We are now a decade into the digital music revolution, and everybody is on board. Everybody, except of course, those who have stood to profit the most from this — the major record labels.
Instead of realizing that this was the future in the same way that their customers did, the labels have ignored, sued, restricted, and DRMed digital music while futzing with CDs in a zillion ways (except, of course, significantly reducing prices) trying to stem the tide. Nothing — outside of iTunes, which was pared with the iPod — has worked. And iTunes has worked more for Apple than the major labels.
But now, there are rumblings that they are ready to throw in the towel, and embrace the 21st Century. And to be fair, we’re only 7 years into that century: they still had 93 years to go.
So the question on the table is this: are the major labels ready to start allowing unrestricted downloads of .mp3z? Files that will play on any device? Files that I can burn and rip and copy and trade and play on anything and open edit and do all of the same things that I was able to do with cassettes and albums and 8-Tracks and CDs?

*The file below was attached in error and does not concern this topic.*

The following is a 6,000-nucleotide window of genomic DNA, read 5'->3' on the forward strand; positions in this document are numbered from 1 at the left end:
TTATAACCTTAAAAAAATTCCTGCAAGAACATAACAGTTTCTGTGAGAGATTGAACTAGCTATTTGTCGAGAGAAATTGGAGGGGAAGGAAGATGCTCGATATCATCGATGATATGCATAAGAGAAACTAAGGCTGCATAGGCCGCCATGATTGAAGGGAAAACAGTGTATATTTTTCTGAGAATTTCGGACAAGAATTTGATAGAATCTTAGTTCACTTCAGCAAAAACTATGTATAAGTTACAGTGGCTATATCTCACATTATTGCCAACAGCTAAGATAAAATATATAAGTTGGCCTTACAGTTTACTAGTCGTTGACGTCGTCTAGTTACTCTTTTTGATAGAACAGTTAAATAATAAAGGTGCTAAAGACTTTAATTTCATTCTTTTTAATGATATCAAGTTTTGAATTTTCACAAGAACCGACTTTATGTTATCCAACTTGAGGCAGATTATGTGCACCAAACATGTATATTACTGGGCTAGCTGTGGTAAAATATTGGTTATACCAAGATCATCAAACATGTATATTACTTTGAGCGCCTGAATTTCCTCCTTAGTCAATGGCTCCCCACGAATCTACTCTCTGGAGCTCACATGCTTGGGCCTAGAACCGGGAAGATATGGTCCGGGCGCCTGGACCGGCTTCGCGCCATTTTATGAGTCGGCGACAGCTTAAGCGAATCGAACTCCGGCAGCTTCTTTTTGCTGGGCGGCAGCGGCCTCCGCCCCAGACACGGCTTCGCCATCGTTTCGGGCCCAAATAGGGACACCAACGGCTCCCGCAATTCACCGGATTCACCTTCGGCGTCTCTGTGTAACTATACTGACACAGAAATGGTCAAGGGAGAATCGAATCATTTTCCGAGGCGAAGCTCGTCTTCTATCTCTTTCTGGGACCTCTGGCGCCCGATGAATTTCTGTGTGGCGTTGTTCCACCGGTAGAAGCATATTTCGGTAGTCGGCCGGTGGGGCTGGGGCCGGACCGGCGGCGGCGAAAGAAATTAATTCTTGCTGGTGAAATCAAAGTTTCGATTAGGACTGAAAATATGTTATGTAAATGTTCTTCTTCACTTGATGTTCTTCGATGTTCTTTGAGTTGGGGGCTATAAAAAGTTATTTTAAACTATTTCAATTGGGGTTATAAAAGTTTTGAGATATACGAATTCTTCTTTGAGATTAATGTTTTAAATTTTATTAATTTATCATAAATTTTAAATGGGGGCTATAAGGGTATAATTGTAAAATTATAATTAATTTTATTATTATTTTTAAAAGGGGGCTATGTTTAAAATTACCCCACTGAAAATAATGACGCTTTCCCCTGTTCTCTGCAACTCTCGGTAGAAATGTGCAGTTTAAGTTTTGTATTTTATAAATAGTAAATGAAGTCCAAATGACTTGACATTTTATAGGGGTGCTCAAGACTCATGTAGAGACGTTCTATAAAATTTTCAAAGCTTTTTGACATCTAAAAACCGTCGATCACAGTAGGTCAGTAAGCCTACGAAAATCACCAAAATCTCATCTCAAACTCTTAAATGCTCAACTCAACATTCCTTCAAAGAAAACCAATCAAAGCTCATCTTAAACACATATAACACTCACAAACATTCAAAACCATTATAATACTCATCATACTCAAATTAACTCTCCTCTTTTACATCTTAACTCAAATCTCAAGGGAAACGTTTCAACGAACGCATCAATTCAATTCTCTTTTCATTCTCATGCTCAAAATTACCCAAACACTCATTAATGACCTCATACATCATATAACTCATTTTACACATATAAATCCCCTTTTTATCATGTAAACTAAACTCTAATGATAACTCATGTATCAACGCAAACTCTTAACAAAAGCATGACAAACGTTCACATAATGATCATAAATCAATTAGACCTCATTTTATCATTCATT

I am going to go on a limb and say by the end of this year they will. At least one, maybe two. Will it stem what they call piracy? No. Will sales skyrocket? I think that they will.
Those two things are not incompatible. A lot of what they call piracy is actuually sampling: people trying music that they would never have bought anyways. That will continue, but for the last 30 years, people have been making me cassettes; CDs and mp3 discs, and every single one of the countless times that I have fallen in love with something (that I shouldn’t have fallen in love with), I’ve ran out and purchased it.
That’s the behavior that they’ve been trying to criminalize for the past decade, and that’s the behavior that they will be able to capitalize on if they just come on in and join the party.
C’mon in. The cover charge isn’t too bad (hopefully), and the music is pretty damn good. Oh, and has anybody seen DRM? He seems to have disappeared.